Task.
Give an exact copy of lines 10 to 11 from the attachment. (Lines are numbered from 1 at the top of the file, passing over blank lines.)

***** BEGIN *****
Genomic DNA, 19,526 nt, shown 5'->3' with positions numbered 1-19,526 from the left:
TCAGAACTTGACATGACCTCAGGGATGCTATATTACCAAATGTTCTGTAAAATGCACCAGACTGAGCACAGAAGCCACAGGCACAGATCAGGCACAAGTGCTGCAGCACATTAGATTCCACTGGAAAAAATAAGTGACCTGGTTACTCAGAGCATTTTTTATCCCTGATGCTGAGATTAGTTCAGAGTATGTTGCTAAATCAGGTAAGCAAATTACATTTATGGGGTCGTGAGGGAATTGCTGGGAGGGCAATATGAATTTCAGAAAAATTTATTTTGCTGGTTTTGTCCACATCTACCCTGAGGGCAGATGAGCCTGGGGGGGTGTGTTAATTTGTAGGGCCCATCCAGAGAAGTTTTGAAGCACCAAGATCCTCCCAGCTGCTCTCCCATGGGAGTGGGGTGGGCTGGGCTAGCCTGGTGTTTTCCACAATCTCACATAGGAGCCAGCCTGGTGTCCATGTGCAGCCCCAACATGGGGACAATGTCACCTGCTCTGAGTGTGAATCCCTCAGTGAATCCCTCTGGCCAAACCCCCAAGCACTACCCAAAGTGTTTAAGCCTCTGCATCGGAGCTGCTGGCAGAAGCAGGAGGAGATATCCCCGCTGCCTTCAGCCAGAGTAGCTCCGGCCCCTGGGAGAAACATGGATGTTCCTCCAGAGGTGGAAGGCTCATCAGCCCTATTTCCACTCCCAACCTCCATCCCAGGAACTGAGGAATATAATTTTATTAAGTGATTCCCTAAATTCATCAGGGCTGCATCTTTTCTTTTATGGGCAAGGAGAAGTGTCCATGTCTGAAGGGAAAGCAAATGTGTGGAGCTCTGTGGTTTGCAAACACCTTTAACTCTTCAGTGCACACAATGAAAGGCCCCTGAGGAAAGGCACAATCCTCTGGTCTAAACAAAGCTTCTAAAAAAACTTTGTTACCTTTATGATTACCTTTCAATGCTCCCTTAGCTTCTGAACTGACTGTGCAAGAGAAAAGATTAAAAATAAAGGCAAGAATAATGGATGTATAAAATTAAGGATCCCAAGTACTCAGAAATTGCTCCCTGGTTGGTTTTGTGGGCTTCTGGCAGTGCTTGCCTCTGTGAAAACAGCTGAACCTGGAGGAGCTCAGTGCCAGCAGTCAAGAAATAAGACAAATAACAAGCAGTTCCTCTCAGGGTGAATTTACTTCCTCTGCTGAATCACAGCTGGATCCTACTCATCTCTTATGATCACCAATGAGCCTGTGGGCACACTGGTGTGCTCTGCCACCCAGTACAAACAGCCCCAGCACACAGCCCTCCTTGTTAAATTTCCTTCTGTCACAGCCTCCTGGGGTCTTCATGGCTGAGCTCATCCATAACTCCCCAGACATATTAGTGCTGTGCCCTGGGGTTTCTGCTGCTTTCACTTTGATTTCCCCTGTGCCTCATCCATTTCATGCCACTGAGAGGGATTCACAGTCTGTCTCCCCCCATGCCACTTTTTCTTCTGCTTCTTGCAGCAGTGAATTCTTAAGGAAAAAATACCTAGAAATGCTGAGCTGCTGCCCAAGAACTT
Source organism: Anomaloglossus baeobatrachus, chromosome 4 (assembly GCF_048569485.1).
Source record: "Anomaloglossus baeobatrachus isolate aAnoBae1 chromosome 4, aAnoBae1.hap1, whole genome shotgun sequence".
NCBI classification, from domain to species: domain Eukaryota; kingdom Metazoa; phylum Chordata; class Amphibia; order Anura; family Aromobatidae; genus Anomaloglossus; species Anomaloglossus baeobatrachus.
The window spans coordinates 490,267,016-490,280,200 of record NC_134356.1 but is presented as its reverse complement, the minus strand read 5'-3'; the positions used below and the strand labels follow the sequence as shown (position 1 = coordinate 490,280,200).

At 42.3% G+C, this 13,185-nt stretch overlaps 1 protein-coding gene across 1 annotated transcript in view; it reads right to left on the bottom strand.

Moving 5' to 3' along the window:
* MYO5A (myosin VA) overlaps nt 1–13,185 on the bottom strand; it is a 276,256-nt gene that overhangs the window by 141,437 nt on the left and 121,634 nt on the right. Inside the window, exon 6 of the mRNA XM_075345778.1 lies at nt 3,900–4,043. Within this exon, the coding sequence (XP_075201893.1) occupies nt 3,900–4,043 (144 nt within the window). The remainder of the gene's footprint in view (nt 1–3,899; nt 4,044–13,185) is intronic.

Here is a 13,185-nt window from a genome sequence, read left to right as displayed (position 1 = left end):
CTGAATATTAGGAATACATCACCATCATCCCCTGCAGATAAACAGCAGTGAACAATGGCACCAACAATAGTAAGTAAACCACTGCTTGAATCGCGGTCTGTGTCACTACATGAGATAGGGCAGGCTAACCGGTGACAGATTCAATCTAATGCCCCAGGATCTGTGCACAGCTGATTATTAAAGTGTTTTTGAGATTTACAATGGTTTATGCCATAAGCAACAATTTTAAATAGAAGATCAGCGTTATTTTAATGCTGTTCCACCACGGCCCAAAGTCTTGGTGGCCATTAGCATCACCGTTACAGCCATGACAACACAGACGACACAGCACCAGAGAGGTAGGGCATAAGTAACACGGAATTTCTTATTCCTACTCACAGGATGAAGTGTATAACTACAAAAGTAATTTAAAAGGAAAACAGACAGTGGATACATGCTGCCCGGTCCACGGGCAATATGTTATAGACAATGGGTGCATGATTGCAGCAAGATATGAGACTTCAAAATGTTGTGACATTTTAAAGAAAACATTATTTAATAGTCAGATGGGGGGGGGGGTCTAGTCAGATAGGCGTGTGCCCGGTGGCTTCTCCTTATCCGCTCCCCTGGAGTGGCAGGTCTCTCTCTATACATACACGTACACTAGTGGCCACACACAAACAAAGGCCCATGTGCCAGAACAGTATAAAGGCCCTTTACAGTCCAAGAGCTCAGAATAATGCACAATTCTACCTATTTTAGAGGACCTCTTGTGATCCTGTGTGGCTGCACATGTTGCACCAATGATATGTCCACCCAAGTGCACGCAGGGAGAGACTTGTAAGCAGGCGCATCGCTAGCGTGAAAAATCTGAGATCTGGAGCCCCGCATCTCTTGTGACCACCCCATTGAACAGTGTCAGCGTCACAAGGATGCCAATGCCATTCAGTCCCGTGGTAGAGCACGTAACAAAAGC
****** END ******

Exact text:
Here is a 13,185-nt window from a genome sequence, read left to right as displayed (position 1 = left end):
CTGAATATTAGGAATACATCACCATCATCCCCTGCAGATAAACAGCAGTGAACAATGGCACCAACAATAGTAAGTAAACCACTGCTTGAATCGCGGTCTGTGTCACTACATGAGATAGGGCAGGCTAACCGGTGACAGATTCAATCTAATGCCCCAGGATCTGTGCACAGCTGATTATTAAAGTGTTTTTGAGATTTACAATGGTTTATGCCATAAGCAACAATTTTAAATAGAAGATCAGCGTTATTTTAATGCTGTTCCACCACGGCCCAAAGTCTTGGTGGCCATTAGCATCACCGTTACAGCCATGACAACACAGACGACACAGCACCAGAGAGGTAGGGCATAAGTAACACGGAATTTCTTATTCCTACTCACAGGATGAAGTGTATAACTACAAAAGTAATTTAAAAGGAAAACAGACAGTGGATACATGCTGCCCGGTCCACGGGCAATATGTTATAGACAATGGGTGCATGATTGCAGCAAGATATGAGACTTCAAAATGTTGTGACATTTTAAAGAAAACATTATTTAATAGTCAGATGGGGGGGGGGGTCTAGTCAGATAGGCGTGTGCCCGGTGGCTTCTCCTTATCCGCTCCCCTGGAGTGGCAGGTCTCTCTCTATACATACACGTACACTAGTGGCCACACACAAACAAAGGCCCATGTGCCAGAACAGTATAAAGGCCCTTTACAGTCCAAGAGCTCAGAATAATGCACAATTCTACCTATTTTAGAGGACCTCTTGTGATCCTGTGTGGCTGCACATGTTGCACCAATGATATGTCCACCCAAGTGCACGCAGGGAGAGACTTGTAAGCAGGCGCATCGCTAGCGTGAAAAATCTGAGATCTGGAGCCCCGCATCTCTTGTGACCACCCCATTGAACAGTGTCAGCGTCACAAGGATGCCAATGCCATTCAGTCCCGTGGTAGAGCACGTAACAAAAGC